Last week, amid much grumbling about record profits, Congress summoned oil executives to Capitol Hill. Democratic lawmakers warned darkly of a tax on windfall profit, and even a few Republicans endorsed the idea. It's enough to give a petrocrat pause. (For related coverage, see Doc 2005-22918 and 2005 TNT 217-3.)
Not so very long ago, lawmakers made good on that sort of threat. From 1980 to 1988, the nation levied a special tax on domestic oil production. Given the unhappy results, a repeat seems unlikely. But it's still a tale worth telling.
What's in a Name?
Let's get one thing straight: The oil levy imposed in 1980 was called the "crude oil windfall profit tax" (WPT). Note the singular "profit," a useful reminder that this tax should never be confused with the "excess profits tax" imposed during World War I, World War II, and the Korean War. "The windfall profits tax has nothing to do, in fact, with profits," observed The Washington Post in 1979. "It is an excise tax -- that is, a tax on each barrel of oil produced."
In 1980 Congress enacted the WPT when it ended oil price controls. The controls were a remnant of President Richard Nixon's general wage and price freeze, implemented in 1971. While most of Nixon's price controls expired in 1973, Congress extended oil regulation through 1981. Worried over the rising cost of home heating oil as well as a general run-up in world petroleum prices, legislators decided to keep a lid on domestic oil prices.
From the start, opponents worked tirelessly to abolish oil price controls. Most plans for repeal included some sort of windfall profit tax, either as a sop to disaffected lawmakers or as part of a genuine effort to balance the scales of economic justice. In 1974 President Gerald Ford proposed such a compromise, and the Senate Finance Committee approved a version of the WPT in 1975. Ultimately, however, it fell to President Jimmy Carter to make the bargain stick. In April 1979 he introduced plans to lift price controls gradually over the subsequent 18-month period. In tandem, he offered a new tax on oil production. "Unless we tax the oil companies, they will reap huge and undeserved windfall profits," Carter declared in a nationwide address. Americans had a right to recapture some of that windfall and put it to good use. Carter suggested that the revenue be earmarked for mass transit, oil price relief for poor families, and the development of alternative energy sources.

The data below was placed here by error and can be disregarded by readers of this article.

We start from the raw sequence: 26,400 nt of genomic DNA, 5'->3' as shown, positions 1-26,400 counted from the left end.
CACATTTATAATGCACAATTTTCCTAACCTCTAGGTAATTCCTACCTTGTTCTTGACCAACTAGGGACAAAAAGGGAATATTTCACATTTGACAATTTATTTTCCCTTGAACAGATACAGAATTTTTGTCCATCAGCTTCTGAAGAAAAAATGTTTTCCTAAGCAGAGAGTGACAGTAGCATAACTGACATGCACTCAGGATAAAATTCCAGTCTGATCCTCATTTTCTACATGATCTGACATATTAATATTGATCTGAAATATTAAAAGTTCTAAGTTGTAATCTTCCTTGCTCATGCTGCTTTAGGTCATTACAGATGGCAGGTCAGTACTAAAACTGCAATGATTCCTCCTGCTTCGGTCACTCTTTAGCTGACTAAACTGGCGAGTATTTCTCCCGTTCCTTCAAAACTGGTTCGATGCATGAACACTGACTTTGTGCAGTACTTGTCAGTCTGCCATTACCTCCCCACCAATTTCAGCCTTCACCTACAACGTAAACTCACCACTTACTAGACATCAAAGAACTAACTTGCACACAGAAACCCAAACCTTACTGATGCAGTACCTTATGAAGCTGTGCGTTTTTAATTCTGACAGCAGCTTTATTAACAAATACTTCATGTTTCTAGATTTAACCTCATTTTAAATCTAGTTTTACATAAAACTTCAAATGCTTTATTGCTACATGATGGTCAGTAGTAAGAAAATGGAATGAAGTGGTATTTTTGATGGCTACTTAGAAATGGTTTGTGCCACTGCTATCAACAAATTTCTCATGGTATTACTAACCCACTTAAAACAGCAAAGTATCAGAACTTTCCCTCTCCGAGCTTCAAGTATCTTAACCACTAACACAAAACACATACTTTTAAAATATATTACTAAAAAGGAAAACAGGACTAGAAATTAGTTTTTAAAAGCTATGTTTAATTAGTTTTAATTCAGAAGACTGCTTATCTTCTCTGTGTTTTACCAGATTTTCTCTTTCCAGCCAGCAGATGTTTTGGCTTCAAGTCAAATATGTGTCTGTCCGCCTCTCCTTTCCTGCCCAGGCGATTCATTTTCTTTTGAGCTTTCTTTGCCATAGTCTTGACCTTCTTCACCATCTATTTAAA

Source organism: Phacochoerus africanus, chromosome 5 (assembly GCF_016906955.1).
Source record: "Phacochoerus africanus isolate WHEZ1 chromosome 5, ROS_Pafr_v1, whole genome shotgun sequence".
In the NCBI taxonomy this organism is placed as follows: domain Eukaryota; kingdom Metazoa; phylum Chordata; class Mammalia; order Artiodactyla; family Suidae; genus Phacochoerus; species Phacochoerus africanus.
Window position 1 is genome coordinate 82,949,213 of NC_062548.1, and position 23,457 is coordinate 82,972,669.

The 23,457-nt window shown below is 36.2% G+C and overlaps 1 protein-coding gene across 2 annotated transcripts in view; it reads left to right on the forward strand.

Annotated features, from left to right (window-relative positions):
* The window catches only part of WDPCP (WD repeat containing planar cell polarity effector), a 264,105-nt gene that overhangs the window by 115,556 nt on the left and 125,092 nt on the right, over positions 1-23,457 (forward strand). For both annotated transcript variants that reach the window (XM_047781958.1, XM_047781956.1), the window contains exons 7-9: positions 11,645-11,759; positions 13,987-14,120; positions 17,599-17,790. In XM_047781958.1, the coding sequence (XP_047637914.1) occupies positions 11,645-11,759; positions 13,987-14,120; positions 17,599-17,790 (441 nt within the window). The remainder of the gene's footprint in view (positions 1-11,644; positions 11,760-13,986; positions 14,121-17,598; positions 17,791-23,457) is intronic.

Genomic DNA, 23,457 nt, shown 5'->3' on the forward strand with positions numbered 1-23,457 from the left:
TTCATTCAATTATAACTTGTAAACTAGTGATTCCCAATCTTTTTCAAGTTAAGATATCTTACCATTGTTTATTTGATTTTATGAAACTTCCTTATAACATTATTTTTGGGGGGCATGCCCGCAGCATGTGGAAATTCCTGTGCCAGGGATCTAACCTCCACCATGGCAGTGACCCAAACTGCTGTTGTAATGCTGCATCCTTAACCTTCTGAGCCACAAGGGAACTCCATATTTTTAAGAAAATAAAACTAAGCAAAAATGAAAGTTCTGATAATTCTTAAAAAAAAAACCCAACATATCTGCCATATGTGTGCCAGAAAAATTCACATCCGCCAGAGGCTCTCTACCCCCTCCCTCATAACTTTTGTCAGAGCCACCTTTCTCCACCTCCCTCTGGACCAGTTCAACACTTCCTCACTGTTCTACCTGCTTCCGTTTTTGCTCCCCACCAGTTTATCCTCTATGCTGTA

Structure of the Tax
After considerable wrangling, Congress agreed, and on April 2, 1980, Carter signed the WPT into law (P.L. 96-223). Lawmakers had imposed an excise levy on domestic oil production, taxing the difference between the market price of oil and a predetermined base price. The base price was derived from 1979 oil prices, and it required annual adjustments for inflation and state severance taxes. (For an excellent description of the tax, its structure, and its legislative odyssey, see the fine postmortem published in 1990 by Salvatore Lazzari of the Congressional Research Service, Doc 90-6824 or 90 TNT 198-43 .)